We at Malaysia Tatler enjoy the occasional drink and a question popped up during a friendly discussion about cocktails: what do bartenders order to measure another bartender’s skill?
Also read: 5 bars to get your craft beer fix
Curious, we pose the question to bartender Shawn Chong, the co-founder of Omakase + Appreciate that ranked 10th on Asia’s 50 Best Bars list last year, during our visit to his new venture Rad Impressions, a bar and spirits education and consultancy company.
Many of us who enjoy a drink or two rarely hear stories that take place behind the bar. Here, Shawn enlightens us to some of the secrets of his trade.
What is the one drink to order to measure another bartender’s skill?
For me it would be two, simple cocktails. The first would be an old fashioned, reason being that the drink is the very definition of a cocktail and if you know how to make one it shows that you’ve done your groundwork.
The second would be a very simple daiquiri, which will show if you know where the cocktail comes from and if you know how to balance a simple sweet and sour cocktail.
Fun fact: Shawn tells me that a cocktail must have four ingredients – sugar, bitters, water and a spirit of any kind.
What is the difference between a bartender and a mixologist?
Technically, there isn’t any difference but the common school of thought is that there is. I would define it this way, a bartender, when you look at the name, generally tends the bar and has a wide range of responsibilities. A mixologist is an expert at making drinks. Till this day people are still debating on the two terms but I prefer to call myself a bartender for humility’s sake.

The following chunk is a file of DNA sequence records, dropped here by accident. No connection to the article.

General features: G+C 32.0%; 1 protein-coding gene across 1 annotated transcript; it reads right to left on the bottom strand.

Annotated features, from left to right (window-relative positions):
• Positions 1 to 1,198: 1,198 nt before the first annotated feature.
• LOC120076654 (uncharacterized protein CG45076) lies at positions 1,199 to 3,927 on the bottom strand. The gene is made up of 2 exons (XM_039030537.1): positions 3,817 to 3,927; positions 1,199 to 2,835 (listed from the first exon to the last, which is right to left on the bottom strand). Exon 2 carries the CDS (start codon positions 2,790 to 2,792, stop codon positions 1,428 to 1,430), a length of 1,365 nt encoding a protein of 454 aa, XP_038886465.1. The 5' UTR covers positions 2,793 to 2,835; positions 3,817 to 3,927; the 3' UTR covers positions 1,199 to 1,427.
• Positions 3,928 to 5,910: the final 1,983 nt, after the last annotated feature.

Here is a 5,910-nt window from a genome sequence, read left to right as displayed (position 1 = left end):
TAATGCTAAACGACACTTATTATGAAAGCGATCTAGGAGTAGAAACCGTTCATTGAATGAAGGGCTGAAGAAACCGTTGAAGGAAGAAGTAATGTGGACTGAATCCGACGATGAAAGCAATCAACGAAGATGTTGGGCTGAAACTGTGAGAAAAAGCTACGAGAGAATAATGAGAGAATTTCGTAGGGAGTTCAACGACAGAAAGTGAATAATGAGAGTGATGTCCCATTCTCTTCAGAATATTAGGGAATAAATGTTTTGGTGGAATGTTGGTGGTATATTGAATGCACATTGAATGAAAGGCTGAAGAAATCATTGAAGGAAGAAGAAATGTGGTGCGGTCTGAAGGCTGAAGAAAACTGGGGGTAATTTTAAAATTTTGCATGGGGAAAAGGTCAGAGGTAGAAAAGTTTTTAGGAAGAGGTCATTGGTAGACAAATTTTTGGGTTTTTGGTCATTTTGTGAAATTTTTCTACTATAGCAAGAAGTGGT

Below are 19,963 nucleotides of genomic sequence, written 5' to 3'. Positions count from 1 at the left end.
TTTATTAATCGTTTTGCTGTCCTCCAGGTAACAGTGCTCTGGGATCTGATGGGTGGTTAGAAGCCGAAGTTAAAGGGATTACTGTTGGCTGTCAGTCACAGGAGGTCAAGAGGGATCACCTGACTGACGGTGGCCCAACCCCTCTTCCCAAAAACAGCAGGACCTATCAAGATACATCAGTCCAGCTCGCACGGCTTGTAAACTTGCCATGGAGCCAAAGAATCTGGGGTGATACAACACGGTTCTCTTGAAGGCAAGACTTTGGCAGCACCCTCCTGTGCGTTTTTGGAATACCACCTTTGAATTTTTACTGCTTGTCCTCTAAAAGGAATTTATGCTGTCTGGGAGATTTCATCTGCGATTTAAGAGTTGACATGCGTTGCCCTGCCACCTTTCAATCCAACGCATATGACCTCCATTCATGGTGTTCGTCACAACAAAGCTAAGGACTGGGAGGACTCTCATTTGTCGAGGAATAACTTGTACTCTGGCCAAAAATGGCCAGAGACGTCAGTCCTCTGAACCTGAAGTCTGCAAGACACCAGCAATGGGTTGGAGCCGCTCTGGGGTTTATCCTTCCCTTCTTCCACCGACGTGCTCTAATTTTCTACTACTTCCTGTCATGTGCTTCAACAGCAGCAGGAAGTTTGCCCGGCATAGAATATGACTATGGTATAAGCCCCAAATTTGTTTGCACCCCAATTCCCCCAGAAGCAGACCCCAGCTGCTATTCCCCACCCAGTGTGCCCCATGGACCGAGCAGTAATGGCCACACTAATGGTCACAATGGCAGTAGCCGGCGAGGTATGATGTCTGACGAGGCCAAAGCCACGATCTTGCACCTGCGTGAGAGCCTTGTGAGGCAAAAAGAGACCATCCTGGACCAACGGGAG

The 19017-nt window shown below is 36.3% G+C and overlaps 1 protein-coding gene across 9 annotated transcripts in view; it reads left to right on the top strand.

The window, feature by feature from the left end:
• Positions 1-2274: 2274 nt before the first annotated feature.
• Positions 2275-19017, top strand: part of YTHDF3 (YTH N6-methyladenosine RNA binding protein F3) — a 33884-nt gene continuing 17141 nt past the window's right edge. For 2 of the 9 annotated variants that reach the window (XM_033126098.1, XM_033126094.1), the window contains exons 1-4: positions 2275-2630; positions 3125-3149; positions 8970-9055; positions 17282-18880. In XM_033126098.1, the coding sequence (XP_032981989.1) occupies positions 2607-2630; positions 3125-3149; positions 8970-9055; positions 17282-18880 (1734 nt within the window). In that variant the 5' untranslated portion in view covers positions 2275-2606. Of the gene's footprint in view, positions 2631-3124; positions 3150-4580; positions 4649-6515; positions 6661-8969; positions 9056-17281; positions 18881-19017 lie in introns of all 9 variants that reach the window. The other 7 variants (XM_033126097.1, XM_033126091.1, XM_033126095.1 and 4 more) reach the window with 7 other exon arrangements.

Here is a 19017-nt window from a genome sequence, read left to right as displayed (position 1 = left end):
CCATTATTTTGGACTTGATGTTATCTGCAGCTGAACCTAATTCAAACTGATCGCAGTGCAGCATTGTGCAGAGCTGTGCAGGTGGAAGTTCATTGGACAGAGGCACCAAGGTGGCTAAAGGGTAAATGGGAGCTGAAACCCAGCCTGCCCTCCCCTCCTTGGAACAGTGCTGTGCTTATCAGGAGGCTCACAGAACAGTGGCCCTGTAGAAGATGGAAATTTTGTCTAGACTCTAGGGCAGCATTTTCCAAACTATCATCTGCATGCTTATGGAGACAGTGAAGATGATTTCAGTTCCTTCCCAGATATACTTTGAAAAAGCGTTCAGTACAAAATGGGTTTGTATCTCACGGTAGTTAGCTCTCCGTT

How are cocktails priced?
First and foremost, alcohol in Malaysia is expensive. In my bar, the average drink is RM40 nett. The cost of the spirit and its ingredients are obvious inclusions yet you must take business margins into consideration, such as manpower, utility and maintenance costs. There are also hidden costs that go into a cocktail, such as preparations that go into making our drinks (time, making fresh juices, the experience of the bartenders, etc.), that get factored in.
What is your favourite drink and why?
I have two favourites that are my go-to if I’m not working, a gin and tonic (Tanqueray London dry is my favourite) or a whisky highball. My drink choices are simple, I also enjoy a glass of wine.
What’s the most difficult thing about operating a bar?
It is definitely the administrative part of the business, from managing manpower to finances, sales and marketing. Owning your own business is not so easy because you have to do everything yourself.
What is the strangest order you’ve ever had?
I’ve gotten an order with only adjectives. It was from these two guys who were trying to be funny and one of them asked for something “deep and complex”.
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